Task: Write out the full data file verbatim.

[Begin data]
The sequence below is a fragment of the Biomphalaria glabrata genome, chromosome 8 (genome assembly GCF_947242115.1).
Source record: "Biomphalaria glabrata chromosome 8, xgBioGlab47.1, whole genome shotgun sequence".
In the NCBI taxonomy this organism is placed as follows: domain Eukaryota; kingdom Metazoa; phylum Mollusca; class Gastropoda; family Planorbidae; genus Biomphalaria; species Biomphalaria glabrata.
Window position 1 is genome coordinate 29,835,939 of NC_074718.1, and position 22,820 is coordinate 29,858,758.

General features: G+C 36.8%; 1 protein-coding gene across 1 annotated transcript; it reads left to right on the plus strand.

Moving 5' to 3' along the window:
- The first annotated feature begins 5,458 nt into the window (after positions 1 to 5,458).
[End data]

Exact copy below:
The sequence below is a fragment of the Biomphalaria glabrata genome, chromosome 8 (genome assembly GCF_947242115.1).
Source record: "Biomphalaria glabrata chromosome 8, xgBioGlab47.1, whole genome shotgun sequence".
In the NCBI taxonomy this organism is placed as follows: domain Eukaryota; kingdom Metazoa; phylum Mollusca; class Gastropoda; family Planorbidae; genus Biomphalaria; species Biomphalaria glabrata.
Window position 1 is genome coordinate 29,835,939 of NC_074718.1, and position 22,820 is coordinate 29,858,758.

General features: G+C 36.8%; 1 protein-coding gene across 1 annotated transcript; it reads left to right on the plus strand.

Moving 5' to 3' along the window:
- The first annotated feature begins 5,458 nt into the window (after positions 1 to 5,458).